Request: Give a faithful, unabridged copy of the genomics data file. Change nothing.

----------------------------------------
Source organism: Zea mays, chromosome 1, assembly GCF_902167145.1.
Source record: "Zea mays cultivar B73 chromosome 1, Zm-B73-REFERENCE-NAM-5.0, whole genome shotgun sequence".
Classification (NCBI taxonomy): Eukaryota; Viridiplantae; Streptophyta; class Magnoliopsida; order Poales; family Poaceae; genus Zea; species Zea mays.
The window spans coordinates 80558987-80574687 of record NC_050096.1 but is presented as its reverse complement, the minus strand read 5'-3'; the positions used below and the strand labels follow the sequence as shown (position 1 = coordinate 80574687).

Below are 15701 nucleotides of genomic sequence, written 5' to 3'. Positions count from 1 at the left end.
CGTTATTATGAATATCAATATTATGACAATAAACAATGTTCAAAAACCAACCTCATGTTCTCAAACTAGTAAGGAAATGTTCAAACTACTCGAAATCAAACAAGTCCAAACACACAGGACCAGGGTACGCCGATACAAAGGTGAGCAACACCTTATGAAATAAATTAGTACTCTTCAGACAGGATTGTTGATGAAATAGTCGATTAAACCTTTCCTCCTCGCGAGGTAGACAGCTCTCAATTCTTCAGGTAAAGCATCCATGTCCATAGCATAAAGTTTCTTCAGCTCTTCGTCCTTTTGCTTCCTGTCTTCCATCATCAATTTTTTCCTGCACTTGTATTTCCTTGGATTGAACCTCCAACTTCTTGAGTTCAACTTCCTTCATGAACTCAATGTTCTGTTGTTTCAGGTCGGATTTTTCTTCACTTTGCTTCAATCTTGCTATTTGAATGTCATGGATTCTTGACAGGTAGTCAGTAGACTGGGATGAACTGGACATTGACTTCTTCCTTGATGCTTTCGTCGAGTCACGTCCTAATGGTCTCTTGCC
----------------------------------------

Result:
Source organism: Zea mays, chromosome 1, assembly GCF_902167145.1.
Source record: "Zea mays cultivar B73 chromosome 1, Zm-B73-REFERENCE-NAM-5.0, whole genome shotgun sequence".
Classification (NCBI taxonomy): Eukaryota; Viridiplantae; Streptophyta; class Magnoliopsida; order Poales; family Poaceae; genus Zea; species Zea mays.
The window spans coordinates 80558987-80574687 of record NC_050096.1 but is presented as its reverse complement, the minus strand read 5'-3'; the positions used below and the strand labels follow the sequence as shown (position 1 = coordinate 80574687).

Below are 15701 nucleotides of genomic sequence, written 5' to 3'. Positions count from 1 at the left end.
CGTTATTATGAATATCAATATTATGACAATAAACAATGTTCAAAAACCAACCTCATGTTCTCAAACTAGTAAGGAAATGTTCAAACTACTCGAAATCAAACAAGTCCAAACACACAGGACCAGGGTACGCCGATACAAAGGTGAGCAACACCTTATGAAATAAATTAGTACTCTTCAGACAGGATTGTTGATGAAATAGTCGATTAAACCTTTCCTCCTCGCGAGGTAGACAGCTCTCAATTCTTCAGGTAAAGCATCCATGTCCATAGCATAAAGTTTCTTCAGCTCTTCGTCCTTTTGCTTCCTGTCTTCCATCATCAATTTTTTCCTGCACTTGTATTTCCTTGGATTGAACCTCCAACTTCTTGAGTTCAACTTCCTTCATGAACTCAATGTTCTGTTGTTTCAGGTCGGATTTTTCTTCACTTTGCTTCAATCTTGCTATTTGAATGTCATGGATTCTTGACAGGTAGTCAGTAGACTGGGATGAACTGGACATTGACTTCTTCCTTGATGCTTTCGTCGAGTCACGTCCTAATGGTCTCTTGCC